Remembering Kobe Bryant's 55-point game in his last matchup against Michael Jordan

As the basketball world mourns the death of NBA legend Kobe Bryant, memories of his career and the highlights that made us fall in love with him are surfacing. One of the most well-told narratives of Bryant’s 20-year career was his pursuit of Michael Jordan as the greatest player of all-time. 

Bryant idolized Jordan and was relentless in his pursuit of at least matching Jordan’s six championships. He competed like Jordan, scored like Jordan, berated teammates and opponents alike like Jordan and came up one title short of his idol’s total.

On one night, however, Bryant did get the best of His Airness -- in their last of eight head-to-head matchups. 

On March 28, 2003, a Friday night in Los Angeles, Bryant put on a show, scoring 55 points in what would stand as his highest scoring total ever against the Washington Wizards.

The Lakers defeated the Wizards, 108-94. Jordan, who had just turned 40 that February and was less than a month from ending his legendary career, finished with a team-high 23 points in over 40 minutes.

Bryant was in a different zone, though, dropping 42 points in the first half alone. Through the first two quarters, he made 14 of 19 shots from the field, including 8 of 11 three-point attempts. While he cooled off in the second half, shooting just 1-for-10, he added to his point total by knocking down 10 free throws. The performance stands as the ninth-highest scoring total of Bryant’s career, and his three-point shooting that night -- 9-of-13 -- is the biggest reason the Wizards are the only team he shot over 40 percent from three against in his career.

Going into that game, Bryant was already a three-time NBA champion at 24 years old and seemed to have gained Jordan’s respect as a player. But Jordan may have inadvertendly fueled Bryant's performance that night. Ex-Wizard Gilbert Arenas told a story on "The No Chill Podcast" of MJ telling Bryant he could never fill his shoes after the Wizards defeated the Lakers earlier in the season. Arenas claims Bryant didn't talk to his teammates for two weeks leading up to the rematch -- he internalized the jab from Jordan and turned it into the 55-point game he put up against the Wizards.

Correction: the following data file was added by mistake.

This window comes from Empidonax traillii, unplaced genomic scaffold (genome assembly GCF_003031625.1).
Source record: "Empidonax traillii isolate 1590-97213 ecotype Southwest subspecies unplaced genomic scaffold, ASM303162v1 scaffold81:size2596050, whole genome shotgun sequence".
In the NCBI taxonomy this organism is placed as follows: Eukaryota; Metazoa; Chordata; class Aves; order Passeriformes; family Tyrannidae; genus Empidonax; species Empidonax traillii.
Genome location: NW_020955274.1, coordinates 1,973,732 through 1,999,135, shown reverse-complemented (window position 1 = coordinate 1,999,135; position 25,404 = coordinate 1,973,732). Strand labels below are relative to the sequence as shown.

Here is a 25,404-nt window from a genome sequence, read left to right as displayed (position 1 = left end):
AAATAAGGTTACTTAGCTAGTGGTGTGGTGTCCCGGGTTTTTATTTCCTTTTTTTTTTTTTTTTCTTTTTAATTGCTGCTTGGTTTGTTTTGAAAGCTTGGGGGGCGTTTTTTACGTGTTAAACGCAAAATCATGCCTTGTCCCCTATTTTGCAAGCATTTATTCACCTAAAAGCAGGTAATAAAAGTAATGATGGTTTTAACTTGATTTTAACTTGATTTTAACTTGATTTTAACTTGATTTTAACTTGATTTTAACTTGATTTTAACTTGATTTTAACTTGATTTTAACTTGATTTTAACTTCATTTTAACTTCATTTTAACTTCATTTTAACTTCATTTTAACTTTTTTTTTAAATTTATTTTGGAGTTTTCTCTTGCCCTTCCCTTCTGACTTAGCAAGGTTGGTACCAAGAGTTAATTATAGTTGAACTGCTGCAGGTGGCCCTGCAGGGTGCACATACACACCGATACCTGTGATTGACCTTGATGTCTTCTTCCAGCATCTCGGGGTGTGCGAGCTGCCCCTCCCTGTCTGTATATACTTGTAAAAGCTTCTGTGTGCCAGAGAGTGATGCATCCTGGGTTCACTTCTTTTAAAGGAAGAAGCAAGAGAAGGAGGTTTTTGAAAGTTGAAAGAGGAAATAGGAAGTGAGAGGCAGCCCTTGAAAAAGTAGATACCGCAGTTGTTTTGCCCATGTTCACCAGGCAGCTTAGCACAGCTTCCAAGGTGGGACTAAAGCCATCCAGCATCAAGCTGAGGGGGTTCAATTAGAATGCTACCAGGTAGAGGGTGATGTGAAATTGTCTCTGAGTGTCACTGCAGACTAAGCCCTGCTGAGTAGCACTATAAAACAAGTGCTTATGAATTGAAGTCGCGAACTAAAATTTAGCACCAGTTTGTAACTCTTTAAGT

After learning of Bryant’s death in a helicopter crash on Sunday, Jordan released a statement through his spokeswoman saying Bryant was like a little brother to him.

“I am in shock over the tragic news of Kobe’s and Gianna’s passing. Words can’t describe the pain I’m feeling," the statement read. "I loved Kobe -- he was like a little brother to me. We used to talk often, and I will miss those conversations very much. He was a fierce competitor, one of the greats of the game and a creative force. Kobe was also an amazing dad who loved his family deeply -- and took pride in his daughter’s love for the game of basketball. Yvette joins me in sending my deepest condolences to to Vanessa, the Lakers organization and basketball fans around the world.”


Jordan and Bryant exchanged some fun and memorable banter in not only that game but in several of their meetings towards the latter part of Jordan’s career. Just a month earlier, the two went head-to-head in the 2003 All-Star Game. Each started, and clocked 36 minutes, in the double-overtime game, Bryant scoring 22 points for the winning Western Conference, Jordan scoring 20 for the East.

Bryant actually finished his career with a 5-3 head-to-head record against Jordan -- four of those matchups coming against the Wizards. Jordan averaged 24.5 points in those games and Bryant averaged 22.8 points. Whether Bryant actually surpassed Jordan or other legends as the greatest basketball player is debatable, but most agree that Bryant’s style and how he approached the game was as close to Jordan as any other player.

There was no better example of this than that March night in 2003.